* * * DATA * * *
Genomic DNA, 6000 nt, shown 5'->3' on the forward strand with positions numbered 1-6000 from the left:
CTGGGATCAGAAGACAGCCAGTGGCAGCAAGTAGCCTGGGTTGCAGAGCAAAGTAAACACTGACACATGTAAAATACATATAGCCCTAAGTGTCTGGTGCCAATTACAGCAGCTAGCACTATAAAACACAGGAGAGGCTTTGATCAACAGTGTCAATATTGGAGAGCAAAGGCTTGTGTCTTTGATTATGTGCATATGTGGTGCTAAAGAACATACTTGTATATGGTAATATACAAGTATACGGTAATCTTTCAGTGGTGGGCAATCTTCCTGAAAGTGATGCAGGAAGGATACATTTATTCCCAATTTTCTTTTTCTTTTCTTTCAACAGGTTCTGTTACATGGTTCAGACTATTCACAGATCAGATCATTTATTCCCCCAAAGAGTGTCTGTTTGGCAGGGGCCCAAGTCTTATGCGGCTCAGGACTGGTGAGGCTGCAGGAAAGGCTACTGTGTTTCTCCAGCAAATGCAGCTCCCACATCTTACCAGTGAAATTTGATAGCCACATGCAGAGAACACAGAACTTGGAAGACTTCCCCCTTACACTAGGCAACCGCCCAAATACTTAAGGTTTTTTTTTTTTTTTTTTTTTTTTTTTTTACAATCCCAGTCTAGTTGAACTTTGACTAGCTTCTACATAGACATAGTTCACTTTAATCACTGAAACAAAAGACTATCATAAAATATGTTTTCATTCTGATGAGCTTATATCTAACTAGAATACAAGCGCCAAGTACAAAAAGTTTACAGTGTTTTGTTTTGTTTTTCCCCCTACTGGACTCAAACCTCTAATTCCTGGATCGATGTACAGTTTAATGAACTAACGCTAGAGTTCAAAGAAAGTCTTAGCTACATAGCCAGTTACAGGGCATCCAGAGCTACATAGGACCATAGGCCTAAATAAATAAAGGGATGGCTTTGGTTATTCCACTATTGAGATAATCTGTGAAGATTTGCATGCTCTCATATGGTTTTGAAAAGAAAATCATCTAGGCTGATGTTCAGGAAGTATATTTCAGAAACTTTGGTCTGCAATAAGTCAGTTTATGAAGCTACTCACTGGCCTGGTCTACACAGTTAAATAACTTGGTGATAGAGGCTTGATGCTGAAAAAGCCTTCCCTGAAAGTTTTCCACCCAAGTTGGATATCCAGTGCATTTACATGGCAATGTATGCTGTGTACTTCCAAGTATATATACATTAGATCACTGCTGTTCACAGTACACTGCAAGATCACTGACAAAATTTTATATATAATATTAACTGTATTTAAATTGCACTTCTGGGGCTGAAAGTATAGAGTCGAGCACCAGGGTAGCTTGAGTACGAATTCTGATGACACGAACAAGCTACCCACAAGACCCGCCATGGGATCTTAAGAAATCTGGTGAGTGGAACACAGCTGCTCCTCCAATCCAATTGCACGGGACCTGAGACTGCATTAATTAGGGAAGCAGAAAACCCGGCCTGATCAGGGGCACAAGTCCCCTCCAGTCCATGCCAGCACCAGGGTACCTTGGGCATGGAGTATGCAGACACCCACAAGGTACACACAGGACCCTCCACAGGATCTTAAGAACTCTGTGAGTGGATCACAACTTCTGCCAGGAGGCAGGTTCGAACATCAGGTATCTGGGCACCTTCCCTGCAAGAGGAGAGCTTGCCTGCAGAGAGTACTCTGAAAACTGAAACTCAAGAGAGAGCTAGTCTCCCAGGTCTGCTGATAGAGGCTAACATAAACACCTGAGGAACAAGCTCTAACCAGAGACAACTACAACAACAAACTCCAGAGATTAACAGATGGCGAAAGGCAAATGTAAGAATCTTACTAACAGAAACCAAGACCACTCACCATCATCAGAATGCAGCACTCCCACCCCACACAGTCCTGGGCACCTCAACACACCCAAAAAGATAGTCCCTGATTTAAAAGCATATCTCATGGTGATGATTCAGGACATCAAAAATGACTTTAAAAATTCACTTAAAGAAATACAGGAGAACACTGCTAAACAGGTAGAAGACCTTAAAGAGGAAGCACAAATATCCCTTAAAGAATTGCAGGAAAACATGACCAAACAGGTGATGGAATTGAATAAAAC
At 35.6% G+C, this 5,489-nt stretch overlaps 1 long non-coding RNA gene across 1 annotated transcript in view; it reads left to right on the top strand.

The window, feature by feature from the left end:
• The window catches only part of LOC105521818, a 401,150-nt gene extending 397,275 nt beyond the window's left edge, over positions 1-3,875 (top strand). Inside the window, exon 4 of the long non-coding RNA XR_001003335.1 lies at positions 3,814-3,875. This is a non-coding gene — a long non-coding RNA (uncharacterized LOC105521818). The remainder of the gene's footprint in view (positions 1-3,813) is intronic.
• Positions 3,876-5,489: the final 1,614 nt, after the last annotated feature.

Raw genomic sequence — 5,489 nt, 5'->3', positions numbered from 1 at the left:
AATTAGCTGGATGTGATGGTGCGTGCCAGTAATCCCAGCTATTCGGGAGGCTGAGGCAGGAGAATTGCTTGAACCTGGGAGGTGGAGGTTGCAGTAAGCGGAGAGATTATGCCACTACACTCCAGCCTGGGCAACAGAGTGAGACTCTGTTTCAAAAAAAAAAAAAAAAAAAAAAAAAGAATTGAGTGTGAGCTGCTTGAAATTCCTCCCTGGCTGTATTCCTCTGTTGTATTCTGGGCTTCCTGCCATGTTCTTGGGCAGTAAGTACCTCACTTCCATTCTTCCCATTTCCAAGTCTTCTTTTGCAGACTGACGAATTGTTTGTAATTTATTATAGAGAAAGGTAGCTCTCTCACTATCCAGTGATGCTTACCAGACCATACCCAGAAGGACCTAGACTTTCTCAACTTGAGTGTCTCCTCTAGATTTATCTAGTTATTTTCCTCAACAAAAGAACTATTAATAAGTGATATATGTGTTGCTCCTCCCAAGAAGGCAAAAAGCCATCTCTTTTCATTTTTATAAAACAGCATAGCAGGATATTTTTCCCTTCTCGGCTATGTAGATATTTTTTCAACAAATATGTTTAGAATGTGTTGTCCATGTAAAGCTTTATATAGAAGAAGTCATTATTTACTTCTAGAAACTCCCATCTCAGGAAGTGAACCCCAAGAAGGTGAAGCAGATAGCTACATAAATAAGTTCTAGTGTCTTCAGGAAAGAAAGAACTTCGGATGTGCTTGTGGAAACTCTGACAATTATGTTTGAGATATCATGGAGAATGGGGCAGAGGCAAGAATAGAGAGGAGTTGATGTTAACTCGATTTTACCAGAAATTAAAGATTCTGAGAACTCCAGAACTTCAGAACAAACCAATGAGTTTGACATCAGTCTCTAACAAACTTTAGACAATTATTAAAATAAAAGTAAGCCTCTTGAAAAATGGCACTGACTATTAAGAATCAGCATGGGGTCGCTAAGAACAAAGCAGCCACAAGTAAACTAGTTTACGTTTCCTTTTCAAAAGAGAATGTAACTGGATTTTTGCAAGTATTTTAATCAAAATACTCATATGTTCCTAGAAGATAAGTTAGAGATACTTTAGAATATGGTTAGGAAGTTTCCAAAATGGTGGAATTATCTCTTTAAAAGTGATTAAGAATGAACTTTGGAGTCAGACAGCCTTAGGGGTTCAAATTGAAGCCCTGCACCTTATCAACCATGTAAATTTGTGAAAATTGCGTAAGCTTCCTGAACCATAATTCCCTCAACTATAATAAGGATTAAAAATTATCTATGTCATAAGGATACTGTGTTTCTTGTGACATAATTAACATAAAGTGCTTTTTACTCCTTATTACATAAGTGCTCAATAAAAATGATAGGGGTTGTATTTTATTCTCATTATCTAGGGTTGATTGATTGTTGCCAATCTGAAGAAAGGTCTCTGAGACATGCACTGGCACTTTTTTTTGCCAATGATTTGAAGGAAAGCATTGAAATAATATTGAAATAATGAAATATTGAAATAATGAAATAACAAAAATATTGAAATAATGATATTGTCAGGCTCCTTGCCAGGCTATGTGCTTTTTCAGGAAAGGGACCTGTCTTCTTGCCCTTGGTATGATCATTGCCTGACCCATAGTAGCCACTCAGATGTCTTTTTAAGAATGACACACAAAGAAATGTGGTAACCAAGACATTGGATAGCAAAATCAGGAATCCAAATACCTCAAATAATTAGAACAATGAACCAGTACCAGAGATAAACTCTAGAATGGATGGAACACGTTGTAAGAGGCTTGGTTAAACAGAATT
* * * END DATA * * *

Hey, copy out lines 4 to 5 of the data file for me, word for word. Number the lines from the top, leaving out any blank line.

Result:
The window, feature by feature from the left end:
• The window catches only part of LOC105521818, a 401,150-nt gene extending 397,275 nt beyond the window's left edge, over positions 1-3,875 (top strand). Inside the window, exon 4 of the long non-coding RNA XR_001003335.1 lies at positions 3,814-3,875. This is a non-coding gene — a long non-coding RNA (uncharacterized LOC105521818). The remainder of the gene's footprint in view (positions 1-3,813) is intronic.